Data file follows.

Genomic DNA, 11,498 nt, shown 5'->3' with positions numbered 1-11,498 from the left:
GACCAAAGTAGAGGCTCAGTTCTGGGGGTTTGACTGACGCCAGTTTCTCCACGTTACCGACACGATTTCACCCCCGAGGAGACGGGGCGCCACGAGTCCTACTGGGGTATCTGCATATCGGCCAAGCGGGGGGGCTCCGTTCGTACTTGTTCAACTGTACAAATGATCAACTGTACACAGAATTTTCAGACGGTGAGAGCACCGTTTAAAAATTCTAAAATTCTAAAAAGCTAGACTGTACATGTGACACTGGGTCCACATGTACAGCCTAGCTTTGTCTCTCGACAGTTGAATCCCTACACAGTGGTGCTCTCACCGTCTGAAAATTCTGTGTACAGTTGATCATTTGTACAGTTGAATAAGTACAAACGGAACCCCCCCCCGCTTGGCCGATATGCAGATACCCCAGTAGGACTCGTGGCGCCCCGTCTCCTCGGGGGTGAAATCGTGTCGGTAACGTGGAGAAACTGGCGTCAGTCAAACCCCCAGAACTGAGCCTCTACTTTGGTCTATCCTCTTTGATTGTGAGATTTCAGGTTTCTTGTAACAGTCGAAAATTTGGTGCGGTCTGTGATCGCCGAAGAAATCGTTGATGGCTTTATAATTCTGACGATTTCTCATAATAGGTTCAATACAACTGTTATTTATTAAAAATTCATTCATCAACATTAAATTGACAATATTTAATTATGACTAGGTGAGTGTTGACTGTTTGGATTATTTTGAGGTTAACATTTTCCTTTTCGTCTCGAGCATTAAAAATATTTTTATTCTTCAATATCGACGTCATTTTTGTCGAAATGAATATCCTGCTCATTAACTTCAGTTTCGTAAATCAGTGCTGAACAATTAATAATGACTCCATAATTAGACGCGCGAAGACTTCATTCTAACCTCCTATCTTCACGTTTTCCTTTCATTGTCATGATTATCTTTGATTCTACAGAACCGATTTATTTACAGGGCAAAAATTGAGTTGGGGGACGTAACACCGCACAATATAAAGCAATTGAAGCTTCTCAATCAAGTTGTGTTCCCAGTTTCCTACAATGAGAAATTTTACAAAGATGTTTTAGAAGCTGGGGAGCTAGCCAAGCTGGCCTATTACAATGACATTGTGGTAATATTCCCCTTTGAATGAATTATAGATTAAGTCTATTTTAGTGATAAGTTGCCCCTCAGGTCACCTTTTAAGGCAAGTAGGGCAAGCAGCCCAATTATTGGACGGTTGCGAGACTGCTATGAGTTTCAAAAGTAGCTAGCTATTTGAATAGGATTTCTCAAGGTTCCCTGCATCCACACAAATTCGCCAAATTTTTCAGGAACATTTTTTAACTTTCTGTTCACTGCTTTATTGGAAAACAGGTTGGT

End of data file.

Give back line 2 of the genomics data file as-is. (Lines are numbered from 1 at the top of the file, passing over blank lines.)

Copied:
GACCAAAGTAGAGGCTCAGTTCTGGGGGTTTGACTGACGCCAGTTTCTCCACGTTACCGACACGATTTCACCCCCGAGGAGACGGGGCGCCACGAGTCCTACTGGGGTATCTGCATATCGGCCAAGCGGGGGGGCTCCGTTCGTACTTGTTCAACTGTACAAATGATCAACTGTACACAGAATTTTCAGACGGTGAGAGCACCGTTTAAAAATTCTAAAATTCTAAAAAGCTAGACTGTACATGTGACACTGGGTCCACATGTACAGCCTAGCTTTGTCTCTCGACAGTTGAATCCCTACACAGTGGTGCTCTCACCGTCTGAAAATTCTGTGTACAGTTGATCATTTGTACAGTTGAATAAGTACAAACGGAACCCCCCCCCGCTTGGCCGATATGCAGATACCCCAGTAGGACTCGTGGCGCCCCGTCTCCTCGGGGGTGAAATCGTGTCGGTAACGTGGAGAAACTGGCGTCAGTCAAACCCCCAGAACTGAGCCTCTACTTTGGTCTATCCTCTTTGATTGTGAGATTTCAGGTTTCTTGTAACAGTCGAAAATTTGGTGCGGTCTGTGATCGCCGAAGAAATCGTTGATGGCTTTATAATTCTGACGATTTCTCATAATAGGTTCAATACAACTGTTATTTATTAAAAATTCATTCATCAACATTAAATTGACAATATTTAATTATGACTAGGTGAGTGTTGACTGTTTGGATTATTTTGAGGTTAACATTTTCCTTTTCGTCTCGAGCATTAAAAATATTTTTATTCTTCAATATCGACGTCATTTTTGTCGAAATGAATATCCTGCTCATTAACTTCAGTTTCGTAAATCAGTGCTGAACAATTAATAATGACTCCATAATTAGACGCGCGAAGACTTCATTCTAACCTCCTATCTTCACGTTTTCCTTTCATTGTCATGATTATCTTTGATTCTACAGAACCGATTTATTTACAGGGCAAAAATTGAGTTGGGGGACGTAACACCGCACAATATAAAGCAATTGAAGCTTCTCAATCAAGTTGTGTTCCCAGTTTCCTACAATGAGAAATTTTACAAAGATGTTTTAGAAGCTGGGGAGCTAGCCAAGCTGGCCTATTACAATGACATTGTGGTAATATTCCCCTTTGAATGAATTATAGATTAAGTCTATTTTAGTGATAAGTTGCCCCTCAGGTCACCTTTTAAGGCAAGTAGGGCAAGCAGCCCAATTATTGGACGGTTGCGAGACTGCTATGAGTTTCAAAAGTAGCTAGCTATTTGAATAGGATTTCTCAAGGTTCCCTGCATCCACACAAATTCGCCAAATTTTTCAGGAACATTTTTTAACTTTCTGTTCACTGCTTTATTGGAAAACAGGTTGGT